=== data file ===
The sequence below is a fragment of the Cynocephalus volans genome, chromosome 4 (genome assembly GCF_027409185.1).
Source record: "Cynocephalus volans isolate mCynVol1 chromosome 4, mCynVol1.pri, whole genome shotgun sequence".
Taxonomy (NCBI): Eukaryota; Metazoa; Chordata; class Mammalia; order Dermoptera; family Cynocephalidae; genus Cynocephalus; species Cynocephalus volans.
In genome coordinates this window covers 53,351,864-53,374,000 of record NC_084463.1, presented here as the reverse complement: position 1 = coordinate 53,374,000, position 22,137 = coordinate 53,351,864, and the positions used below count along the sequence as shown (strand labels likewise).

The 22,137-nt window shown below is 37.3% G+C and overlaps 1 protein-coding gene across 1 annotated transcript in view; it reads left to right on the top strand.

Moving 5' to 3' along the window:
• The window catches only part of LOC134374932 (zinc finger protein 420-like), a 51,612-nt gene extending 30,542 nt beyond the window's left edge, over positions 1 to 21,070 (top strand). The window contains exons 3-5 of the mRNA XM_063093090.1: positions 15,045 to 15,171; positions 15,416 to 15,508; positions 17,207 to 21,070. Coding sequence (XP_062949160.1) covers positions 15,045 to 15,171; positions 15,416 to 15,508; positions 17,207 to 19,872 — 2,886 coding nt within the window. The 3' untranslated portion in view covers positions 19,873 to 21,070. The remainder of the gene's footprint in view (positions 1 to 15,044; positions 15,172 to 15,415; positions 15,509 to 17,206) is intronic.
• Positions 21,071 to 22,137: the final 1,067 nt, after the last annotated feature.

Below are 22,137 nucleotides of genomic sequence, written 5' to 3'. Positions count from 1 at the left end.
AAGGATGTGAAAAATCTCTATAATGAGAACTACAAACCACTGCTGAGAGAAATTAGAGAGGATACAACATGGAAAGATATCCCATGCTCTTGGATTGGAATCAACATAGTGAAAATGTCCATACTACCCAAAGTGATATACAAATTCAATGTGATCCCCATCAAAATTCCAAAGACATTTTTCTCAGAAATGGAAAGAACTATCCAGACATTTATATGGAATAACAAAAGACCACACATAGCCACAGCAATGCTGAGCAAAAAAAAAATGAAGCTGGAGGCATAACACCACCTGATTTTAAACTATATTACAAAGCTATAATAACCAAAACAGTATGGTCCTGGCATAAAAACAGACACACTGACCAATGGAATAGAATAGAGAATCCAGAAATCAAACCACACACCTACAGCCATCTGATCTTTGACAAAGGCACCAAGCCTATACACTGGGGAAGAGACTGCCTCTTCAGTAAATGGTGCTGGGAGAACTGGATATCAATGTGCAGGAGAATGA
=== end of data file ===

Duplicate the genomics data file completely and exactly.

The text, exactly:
The sequence below is a fragment of the Cynocephalus volans genome, chromosome 4 (genome assembly GCF_027409185.1).
Source record: "Cynocephalus volans isolate mCynVol1 chromosome 4, mCynVol1.pri, whole genome shotgun sequence".
Taxonomy (NCBI): Eukaryota; Metazoa; Chordata; class Mammalia; order Dermoptera; family Cynocephalidae; genus Cynocephalus; species Cynocephalus volans.
In genome coordinates this window covers 53,351,864-53,374,000 of record NC_084463.1, presented here as the reverse complement: position 1 = coordinate 53,374,000, position 22,137 = coordinate 53,351,864, and the positions used below count along the sequence as shown (strand labels likewise).

The 22,137-nt window shown below is 37.3% G+C and overlaps 1 protein-coding gene across 1 annotated transcript in view; it reads left to right on the top strand.

Moving 5' to 3' along the window:
• The window catches only part of LOC134374932 (zinc finger protein 420-like), a 51,612-nt gene extending 30,542 nt beyond the window's left edge, over positions 1 to 21,070 (top strand). The window contains exons 3-5 of the mRNA XM_063093090.1: positions 15,045 to 15,171; positions 15,416 to 15,508; positions 17,207 to 21,070. Coding sequence (XP_062949160.1) covers positions 15,045 to 15,171; positions 15,416 to 15,508; positions 17,207 to 19,872 — 2,886 coding nt within the window. The 3' untranslated portion in view covers positions 19,873 to 21,070. The remainder of the gene's footprint in view (positions 1 to 15,044; positions 15,172 to 15,415; positions 15,509 to 17,206) is intronic.
• Positions 21,071 to 22,137: the final 1,067 nt, after the last annotated feature.

Below are 22,137 nucleotides of genomic sequence, written 5' to 3'. Positions count from 1 at the left end.
AAGGATGTGAAAAATCTCTATAATGAGAACTACAAACCACTGCTGAGAGAAATTAGAGAGGATACAACATGGAAAGATATCCCATGCTCTTGGATTGGAATCAACATAGTGAAAATGTCCATACTACCCAAAGTGATATACAAATTCAATGTGATCCCCATCAAAATTCCAAAGACATTTTTCTCAGAAATGGAAAGAACTATCCAGACATTTATATGGAATAACAAAAGACCACACATAGCCACAGCAATGCTGAGCAAAAAAAAAATGAAGCTGGAGGCATAACACCACCTGATTTTAAACTATATTACAAAGCTATAATAACCAAAACAGTATGGTCCTGGCATAAAAACAGACACACTGACCAATGGAATAGAATAGAGAATCCAGAAATCAAACCACACACCTACAGCCATCTGATCTTTGACAAAGGCACCAAGCCTATACACTGGGGAAGAGACTGCCTCTTCAGTAAATGGTGCTGGGAGAACTGGATATCAATGTGCAGGAGAATGA